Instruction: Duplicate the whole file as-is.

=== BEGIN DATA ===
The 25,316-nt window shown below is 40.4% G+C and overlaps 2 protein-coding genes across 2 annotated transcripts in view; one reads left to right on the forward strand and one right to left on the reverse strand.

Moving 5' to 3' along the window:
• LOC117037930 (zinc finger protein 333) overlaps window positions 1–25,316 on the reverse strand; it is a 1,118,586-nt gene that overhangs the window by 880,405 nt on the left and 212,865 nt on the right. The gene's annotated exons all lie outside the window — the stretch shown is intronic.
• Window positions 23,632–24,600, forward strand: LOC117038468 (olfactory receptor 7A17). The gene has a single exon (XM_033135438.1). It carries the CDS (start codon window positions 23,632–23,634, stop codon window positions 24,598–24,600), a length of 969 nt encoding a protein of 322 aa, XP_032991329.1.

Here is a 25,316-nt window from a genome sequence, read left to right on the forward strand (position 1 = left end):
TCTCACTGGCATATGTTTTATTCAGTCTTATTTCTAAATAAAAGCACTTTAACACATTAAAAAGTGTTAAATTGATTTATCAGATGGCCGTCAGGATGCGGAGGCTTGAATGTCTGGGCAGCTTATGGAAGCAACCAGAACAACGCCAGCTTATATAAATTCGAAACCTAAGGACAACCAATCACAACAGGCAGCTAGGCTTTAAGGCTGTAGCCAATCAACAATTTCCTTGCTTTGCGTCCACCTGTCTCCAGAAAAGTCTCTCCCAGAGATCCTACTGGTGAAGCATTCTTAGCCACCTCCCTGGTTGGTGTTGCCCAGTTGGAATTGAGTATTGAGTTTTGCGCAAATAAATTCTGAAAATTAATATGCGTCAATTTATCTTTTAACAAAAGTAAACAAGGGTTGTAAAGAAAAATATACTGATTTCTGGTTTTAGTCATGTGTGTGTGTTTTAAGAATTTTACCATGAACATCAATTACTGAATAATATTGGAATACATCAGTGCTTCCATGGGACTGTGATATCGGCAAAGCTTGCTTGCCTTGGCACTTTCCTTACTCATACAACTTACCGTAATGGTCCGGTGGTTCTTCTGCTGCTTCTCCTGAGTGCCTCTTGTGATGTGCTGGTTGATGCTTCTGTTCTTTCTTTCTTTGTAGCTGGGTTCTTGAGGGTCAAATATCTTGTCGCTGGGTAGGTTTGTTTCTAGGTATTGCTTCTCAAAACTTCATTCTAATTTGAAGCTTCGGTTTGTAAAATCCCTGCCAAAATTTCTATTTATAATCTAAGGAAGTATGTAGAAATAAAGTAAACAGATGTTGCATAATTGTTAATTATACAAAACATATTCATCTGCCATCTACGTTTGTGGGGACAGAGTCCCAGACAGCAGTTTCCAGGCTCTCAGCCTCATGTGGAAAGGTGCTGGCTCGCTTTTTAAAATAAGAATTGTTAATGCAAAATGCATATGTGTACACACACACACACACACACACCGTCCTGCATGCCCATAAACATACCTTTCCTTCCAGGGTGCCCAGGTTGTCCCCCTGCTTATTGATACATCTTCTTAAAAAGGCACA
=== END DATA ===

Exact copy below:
The 25,316-nt window shown below is 40.4% G+C and overlaps 2 protein-coding genes across 2 annotated transcripts in view; one reads left to right on the forward strand and one right to left on the reverse strand.

Moving 5' to 3' along the window:
• LOC117037930 (zinc finger protein 333) overlaps window positions 1–25,316 on the reverse strand; it is a 1,118,586-nt gene that overhangs the window by 880,405 nt on the left and 212,865 nt on the right. The gene's annotated exons all lie outside the window — the stretch shown is intronic.
• Window positions 23,632–24,600, forward strand: LOC117038468 (olfactory receptor 7A17). The gene has a single exon (XM_033135438.1). It carries the CDS (start codon window positions 23,632–23,634, stop codon window positions 24,598–24,600), a length of 969 nt encoding a protein of 322 aa, XP_032991329.1.

Here is a 25,316-nt window from a genome sequence, read left to right on the forward strand (position 1 = left end):
TCTCACTGGCATATGTTTTATTCAGTCTTATTTCTAAATAAAAGCACTTTAACACATTAAAAAGTGTTAAATTGATTTATCAGATGGCCGTCAGGATGCGGAGGCTTGAATGTCTGGGCAGCTTATGGAAGCAACCAGAACAACGCCAGCTTATATAAATTCGAAACCTAAGGACAACCAATCACAACAGGCAGCTAGGCTTTAAGGCTGTAGCCAATCAACAATTTCCTTGCTTTGCGTCCACCTGTCTCCAGAAAAGTCTCTCCCAGAGATCCTACTGGTGAAGCATTCTTAGCCACCTCCCTGGTTGGTGTTGCCCAGTTGGAATTGAGTATTGAGTTTTGCGCAAATAAATTCTGAAAATTAATATGCGTCAATTTATCTTTTAACAAAAGTAAACAAGGGTTGTAAAGAAAAATATACTGATTTCTGGTTTTAGTCATGTGTGTGTGTTTTAAGAATTTTACCATGAACATCAATTACTGAATAATATTGGAATACATCAGTGCTTCCATGGGACTGTGATATCGGCAAAGCTTGCTTGCCTTGGCACTTTCCTTACTCATACAACTTACCGTAATGGTCCGGTGGTTCTTCTGCTGCTTCTCCTGAGTGCCTCTTGTGATGTGCTGGTTGATGCTTCTGTTCTTTCTTTCTTTGTAGCTGGGTTCTTGAGGGTCAAATATCTTGTCGCTGGGTAGGTTTGTTTCTAGGTATTGCTTCTCAAAACTTCATTCTAATTTGAAGCTTCGGTTTGTAAAATCCCTGCCAAAATTTCTATTTATAATCTAAGGAAGTATGTAGAAATAAAGTAAACAGATGTTGCATAATTGTTAATTATACAAAACATATTCATCTGCCATCTACGTTTGTGGGGACAGAGTCCCAGACAGCAGTTTCCAGGCTCTCAGCCTCATGTGGAAAGGTGCTGGCTCGCTTTTTAAAATAAGAATTGTTAATGCAAAATGCATATGTGTACACACACACACACACACACACCGTCCTGCATGCCCATAAACATACCTTTCCTTCCAGGGTGCCCAGGTTGTCCCCCTGCTTATTGATACATCTTCTTAAAAAGGCACA